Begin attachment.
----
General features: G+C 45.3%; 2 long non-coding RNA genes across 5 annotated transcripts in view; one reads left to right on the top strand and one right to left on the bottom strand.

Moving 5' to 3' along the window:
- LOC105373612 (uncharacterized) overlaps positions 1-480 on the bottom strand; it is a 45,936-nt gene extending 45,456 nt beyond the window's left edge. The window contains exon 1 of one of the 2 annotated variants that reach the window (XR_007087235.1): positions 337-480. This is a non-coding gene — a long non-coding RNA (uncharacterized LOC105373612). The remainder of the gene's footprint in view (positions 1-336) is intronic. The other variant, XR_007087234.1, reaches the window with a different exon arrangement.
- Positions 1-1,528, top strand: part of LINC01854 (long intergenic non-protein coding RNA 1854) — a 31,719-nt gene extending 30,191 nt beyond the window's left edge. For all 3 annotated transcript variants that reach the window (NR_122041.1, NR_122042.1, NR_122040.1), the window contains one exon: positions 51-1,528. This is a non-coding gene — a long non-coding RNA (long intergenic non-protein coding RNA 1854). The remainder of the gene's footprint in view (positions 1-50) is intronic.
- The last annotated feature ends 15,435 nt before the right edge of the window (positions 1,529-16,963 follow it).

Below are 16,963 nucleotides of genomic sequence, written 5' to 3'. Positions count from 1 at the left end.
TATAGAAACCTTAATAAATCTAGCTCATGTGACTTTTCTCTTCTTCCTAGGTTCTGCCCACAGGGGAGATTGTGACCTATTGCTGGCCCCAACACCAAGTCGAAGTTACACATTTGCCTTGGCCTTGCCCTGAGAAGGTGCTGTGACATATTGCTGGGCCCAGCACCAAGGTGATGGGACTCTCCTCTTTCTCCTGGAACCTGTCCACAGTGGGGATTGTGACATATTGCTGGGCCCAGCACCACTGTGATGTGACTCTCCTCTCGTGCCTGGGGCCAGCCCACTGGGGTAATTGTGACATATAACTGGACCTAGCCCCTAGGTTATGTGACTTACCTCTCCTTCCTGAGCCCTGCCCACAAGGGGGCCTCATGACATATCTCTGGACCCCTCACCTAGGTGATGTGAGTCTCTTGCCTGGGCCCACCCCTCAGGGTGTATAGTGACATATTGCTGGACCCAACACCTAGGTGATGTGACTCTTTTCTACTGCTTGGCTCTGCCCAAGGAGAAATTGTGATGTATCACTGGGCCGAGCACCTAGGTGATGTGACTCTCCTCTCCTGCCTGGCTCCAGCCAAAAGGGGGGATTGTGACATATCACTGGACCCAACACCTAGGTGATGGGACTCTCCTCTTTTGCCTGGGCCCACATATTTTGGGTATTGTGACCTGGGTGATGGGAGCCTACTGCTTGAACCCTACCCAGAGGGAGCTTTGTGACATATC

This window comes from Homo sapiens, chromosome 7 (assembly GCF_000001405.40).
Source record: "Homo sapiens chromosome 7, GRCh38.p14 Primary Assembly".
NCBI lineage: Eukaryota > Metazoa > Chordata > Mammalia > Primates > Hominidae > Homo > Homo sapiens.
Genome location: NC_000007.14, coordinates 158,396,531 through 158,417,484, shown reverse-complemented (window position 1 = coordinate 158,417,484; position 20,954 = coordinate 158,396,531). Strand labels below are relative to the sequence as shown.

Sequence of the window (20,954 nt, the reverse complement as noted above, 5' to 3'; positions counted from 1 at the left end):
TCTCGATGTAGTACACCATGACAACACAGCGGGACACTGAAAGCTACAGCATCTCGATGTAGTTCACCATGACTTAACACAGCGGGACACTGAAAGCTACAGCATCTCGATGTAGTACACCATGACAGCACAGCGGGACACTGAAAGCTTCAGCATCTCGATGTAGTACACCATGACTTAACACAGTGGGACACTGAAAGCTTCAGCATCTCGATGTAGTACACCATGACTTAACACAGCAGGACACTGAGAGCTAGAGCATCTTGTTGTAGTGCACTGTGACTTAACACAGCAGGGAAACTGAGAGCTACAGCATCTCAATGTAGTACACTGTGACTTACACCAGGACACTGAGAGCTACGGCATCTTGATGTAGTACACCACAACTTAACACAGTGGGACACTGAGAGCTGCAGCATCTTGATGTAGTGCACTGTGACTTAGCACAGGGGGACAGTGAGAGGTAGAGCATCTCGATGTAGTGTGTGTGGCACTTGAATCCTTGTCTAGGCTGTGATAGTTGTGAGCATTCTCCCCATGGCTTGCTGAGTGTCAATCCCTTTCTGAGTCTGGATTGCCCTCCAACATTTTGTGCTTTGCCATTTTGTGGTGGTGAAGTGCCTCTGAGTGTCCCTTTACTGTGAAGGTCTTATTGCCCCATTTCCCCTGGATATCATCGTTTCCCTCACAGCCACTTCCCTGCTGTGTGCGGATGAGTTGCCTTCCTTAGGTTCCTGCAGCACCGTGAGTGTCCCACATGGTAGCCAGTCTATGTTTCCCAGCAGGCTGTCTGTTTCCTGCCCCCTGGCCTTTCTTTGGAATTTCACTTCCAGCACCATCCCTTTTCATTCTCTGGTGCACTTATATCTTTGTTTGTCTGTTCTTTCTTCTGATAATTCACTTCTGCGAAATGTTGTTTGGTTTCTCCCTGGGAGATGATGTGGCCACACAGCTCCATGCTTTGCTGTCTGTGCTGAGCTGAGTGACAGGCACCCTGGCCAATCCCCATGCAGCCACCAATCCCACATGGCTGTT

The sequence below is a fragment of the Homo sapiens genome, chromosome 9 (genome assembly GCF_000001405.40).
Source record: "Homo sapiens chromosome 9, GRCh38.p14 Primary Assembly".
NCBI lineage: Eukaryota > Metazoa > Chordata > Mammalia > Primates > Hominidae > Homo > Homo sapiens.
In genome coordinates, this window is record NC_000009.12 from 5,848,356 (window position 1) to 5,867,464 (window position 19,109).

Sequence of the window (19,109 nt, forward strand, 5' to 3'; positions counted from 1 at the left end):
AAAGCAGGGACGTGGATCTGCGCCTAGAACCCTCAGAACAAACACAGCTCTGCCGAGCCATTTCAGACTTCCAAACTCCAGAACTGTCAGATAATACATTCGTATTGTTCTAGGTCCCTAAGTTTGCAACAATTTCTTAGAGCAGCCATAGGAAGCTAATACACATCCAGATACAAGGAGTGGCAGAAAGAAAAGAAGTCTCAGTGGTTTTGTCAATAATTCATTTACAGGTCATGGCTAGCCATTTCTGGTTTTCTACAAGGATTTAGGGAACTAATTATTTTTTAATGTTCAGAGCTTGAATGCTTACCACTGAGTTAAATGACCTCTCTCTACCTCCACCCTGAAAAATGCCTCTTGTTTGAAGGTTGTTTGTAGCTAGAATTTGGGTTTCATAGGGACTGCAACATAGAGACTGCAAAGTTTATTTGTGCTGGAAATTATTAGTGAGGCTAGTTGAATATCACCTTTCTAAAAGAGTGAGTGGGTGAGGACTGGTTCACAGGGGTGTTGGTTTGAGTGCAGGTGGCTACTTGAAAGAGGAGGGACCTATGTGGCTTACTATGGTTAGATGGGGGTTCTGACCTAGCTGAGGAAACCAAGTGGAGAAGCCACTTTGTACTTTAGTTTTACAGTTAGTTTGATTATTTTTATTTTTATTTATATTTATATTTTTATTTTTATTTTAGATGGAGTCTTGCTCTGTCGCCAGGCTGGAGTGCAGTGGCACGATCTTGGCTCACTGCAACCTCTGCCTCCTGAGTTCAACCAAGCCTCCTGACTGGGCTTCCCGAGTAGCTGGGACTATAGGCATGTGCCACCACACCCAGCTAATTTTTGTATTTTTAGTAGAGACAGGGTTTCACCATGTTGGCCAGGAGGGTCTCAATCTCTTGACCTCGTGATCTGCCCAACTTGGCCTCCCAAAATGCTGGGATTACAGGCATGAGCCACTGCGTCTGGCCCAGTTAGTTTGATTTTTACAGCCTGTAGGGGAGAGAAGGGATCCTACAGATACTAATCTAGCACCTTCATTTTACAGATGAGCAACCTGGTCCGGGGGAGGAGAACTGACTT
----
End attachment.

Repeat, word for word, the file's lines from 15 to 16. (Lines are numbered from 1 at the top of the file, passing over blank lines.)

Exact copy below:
Source record: "Homo sapiens chromosome 9, GRCh38.p14 Primary Assembly".
NCBI lineage: Eukaryota > Metazoa > Chordata > Mammalia > Primates > Hominidae > Homo > Homo sapiens.